' ' Cinema Romantico: Friday's Old Fashioned: Trouble Along The Way (1953)

Friday, October 11, 2013

Friday's Old Fashioned: Trouble Along The Way (1953)

John Wayne was kind of meant to play a football coach. As I have written before, The Duke didn’t have dialogue so much as rhetoric, and the role of a football – college, that is – coach affords all sorts of opportunities for his specially made brand of speechifying. The one potentially different shading in his role as Coach Steve Williams in “Trouble Along The Way” (1953) is that he is a disgraced coach, one in possession of suspect ethics. That’s a fairly significant step forward for the gruff symbol of All-American Nobility, the man who never shot another movie character in the back, the man who we like to imagine slept beneath a Stars & Stripes comforter. Of course, despite his suspect ethics this movie prominently features the Catholic church, and so we can only assume forgiveness of his sins awaits.

Echoing the recently reviewed “College Coach”, itsy-bitsy St. Anthony’s College is facing immediate closure unless the vast sum of $170,000 can somehow be corralled. Alas, though Donna Reed may be in this movie, this isn’t Bedford Falls and a gaggle of priests and students won’t march into Father Burke’s office and hand over saintly stacks of cash free of charge. This is, however, 1953, the height of the Frank Leahy era at Notre Dame. Catholic College Football thrives! So, Burke wonders, why can’t teensy-weensy St. Anthony’s get in on that Saturday afternoon moolah? Old and broken-down but spiritually spry, Burke wades into a pool hall to find Williams scamming suckers for a few bucks and offers the ex-coach a second chance. At first, Williams turns him down flat. But he will have a change of heart – or, more accurately, a forcing of his hand.

College football actually factors less into “Trouble Along The Way” then Williams’ relationship to his daughter, charismatic eleven year old tomboy Carol (Sherry Jackson). He’s a single dad and his ex-wife, the scheming, party-throwing Anne (Marie Windsor) wants Carol back in her life if for no other reason than it would constitute a “victory” over Steve. Enter: Alice Singleton (Reed), the social worker tasked to check up on Carol and determine whether Steve is a fit father. Her requisite backstory – she grew up sans mother – would seem to leave her inclined to recommend moving Carol from her father’s stead to mother’s, even if Steve and Carol have a solid relationship. So Steve takes the coaching gig as a means to give he and Carol a place on campus where they can theoretically hide out from the vile clutches of his ex-wife and her mom. Upon taking the job, however, he realizes his team is in over its heads, so he instantly returns to his nefarious ways, recruiting academically questionable students and then asks the various priests in charge to simply have faith in the legitimacy of the phony transcripts.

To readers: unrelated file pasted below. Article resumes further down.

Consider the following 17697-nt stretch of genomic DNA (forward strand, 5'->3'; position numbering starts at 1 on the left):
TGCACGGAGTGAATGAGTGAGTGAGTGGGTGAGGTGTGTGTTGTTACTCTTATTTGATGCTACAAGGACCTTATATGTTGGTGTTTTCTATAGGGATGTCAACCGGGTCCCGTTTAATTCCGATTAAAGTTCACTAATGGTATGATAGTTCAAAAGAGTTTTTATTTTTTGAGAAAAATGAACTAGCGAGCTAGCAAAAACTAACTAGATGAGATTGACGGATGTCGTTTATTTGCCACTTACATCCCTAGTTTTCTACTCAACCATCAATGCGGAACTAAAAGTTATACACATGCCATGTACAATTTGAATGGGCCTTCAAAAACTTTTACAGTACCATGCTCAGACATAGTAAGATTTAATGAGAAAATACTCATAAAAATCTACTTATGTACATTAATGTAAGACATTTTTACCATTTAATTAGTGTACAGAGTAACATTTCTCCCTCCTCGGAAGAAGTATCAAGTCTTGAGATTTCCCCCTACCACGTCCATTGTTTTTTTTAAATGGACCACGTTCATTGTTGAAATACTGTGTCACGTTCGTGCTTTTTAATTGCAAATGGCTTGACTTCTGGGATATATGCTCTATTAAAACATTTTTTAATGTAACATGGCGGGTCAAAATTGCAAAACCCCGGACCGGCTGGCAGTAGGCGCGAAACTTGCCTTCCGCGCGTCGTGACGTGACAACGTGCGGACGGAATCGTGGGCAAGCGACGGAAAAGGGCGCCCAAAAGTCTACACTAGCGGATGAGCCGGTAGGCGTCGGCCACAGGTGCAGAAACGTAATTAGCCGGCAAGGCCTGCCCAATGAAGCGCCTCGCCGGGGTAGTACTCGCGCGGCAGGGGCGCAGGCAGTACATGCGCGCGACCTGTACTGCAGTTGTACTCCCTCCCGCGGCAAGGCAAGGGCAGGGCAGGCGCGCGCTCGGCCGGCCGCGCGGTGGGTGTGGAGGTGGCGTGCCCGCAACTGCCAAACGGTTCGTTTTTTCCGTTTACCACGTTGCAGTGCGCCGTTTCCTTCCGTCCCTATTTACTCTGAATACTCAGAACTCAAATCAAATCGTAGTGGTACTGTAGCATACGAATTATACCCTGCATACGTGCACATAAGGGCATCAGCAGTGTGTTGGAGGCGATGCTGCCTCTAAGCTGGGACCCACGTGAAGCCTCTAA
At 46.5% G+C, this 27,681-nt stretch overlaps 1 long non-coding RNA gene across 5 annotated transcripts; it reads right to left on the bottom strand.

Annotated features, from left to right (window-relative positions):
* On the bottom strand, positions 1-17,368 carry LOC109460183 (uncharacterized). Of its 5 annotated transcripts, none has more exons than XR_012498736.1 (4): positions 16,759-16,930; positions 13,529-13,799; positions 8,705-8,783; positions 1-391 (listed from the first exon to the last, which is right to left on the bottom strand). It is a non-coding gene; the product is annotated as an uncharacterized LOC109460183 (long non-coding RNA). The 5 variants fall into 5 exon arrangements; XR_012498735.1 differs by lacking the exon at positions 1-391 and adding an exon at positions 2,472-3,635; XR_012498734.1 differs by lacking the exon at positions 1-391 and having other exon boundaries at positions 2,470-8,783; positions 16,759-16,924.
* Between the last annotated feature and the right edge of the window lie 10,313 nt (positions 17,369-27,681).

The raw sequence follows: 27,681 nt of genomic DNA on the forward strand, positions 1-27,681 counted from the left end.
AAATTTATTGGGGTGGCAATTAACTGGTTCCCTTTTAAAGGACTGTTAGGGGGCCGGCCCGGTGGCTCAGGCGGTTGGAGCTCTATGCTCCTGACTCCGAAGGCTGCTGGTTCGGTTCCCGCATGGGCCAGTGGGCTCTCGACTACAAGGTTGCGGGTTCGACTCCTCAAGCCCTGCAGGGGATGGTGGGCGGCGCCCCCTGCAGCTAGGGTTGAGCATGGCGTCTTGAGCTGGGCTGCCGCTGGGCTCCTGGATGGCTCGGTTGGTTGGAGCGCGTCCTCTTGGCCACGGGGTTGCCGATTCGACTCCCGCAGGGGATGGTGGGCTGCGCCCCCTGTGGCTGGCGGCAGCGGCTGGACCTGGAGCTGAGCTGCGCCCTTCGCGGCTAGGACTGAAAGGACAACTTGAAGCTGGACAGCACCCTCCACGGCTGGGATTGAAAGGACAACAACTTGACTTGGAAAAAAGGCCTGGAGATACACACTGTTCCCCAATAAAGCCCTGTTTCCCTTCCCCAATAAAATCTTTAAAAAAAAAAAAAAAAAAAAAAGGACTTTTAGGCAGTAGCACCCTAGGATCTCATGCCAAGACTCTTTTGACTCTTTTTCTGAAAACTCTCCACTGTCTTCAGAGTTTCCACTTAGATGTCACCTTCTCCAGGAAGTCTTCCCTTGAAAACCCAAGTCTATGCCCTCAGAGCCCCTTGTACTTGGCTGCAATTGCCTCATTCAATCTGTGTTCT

That last detail is intriguing. There is much blending of Faith with good old fashioned Political Machinations. Father Burke has faith that football will save his school, but he’s also aware of the necessary oil to grease the machine. Does he turn a blind eye to the reality of Williams cunning ways? He probably does, and he more or less admits it near the end when he steps down from his post, purportedly because of his age. You can tell, though, in Coburn’s gently weary performance, that he views this stepping down more as a way to atone for his sin and hopefully absolve the school of theirs. The Father makes himself the Fall guy. Respect.

So too does Reed convincingly portray these conflicting emotions. Initially her existence appears entirely predicated on being the Shrew, Disagreeing with John Wayne at every turn before eventually Falling In Love With Him because, hey, he’s John Wayne (and so John Wayne can compliment her legs even though she’s constantly outfitted in dresses past her ankles). And she does fall in love with him (well, she says she does, but I was suspicious) but we eventually we come to see that her actions are based not on favoritism to the ex-wife or spite toward the ex-husband but affection for the little girl. She believes a little girl needs her mother, until that perception is changed.

Which brings us back to John Wayne who, by his own admission, played John Wayne in all of his movies. And though he threatens - well, let’s say hints - at playing a variation of John Wayne, he remains John Wayne throughout. He may forge transcripts and bend rules to his advantage but Father Burke takes the blame, explaining he merely asked his coach to do “the impossible.” He may angrily, drunkenly grab Alice and try to kiss her and when she pulls away grab her and try to kiss her again and when she pulls away a third time grab her and try to kiss her again, but this doesn’t prevent her from declaring love for him. His perception doesn’t change. He did what he did because it’s the way he’s always done it.

In other words, Wayne (Williams) is not so much forgiven for his sins as he is declared to have never committed any in the first place.

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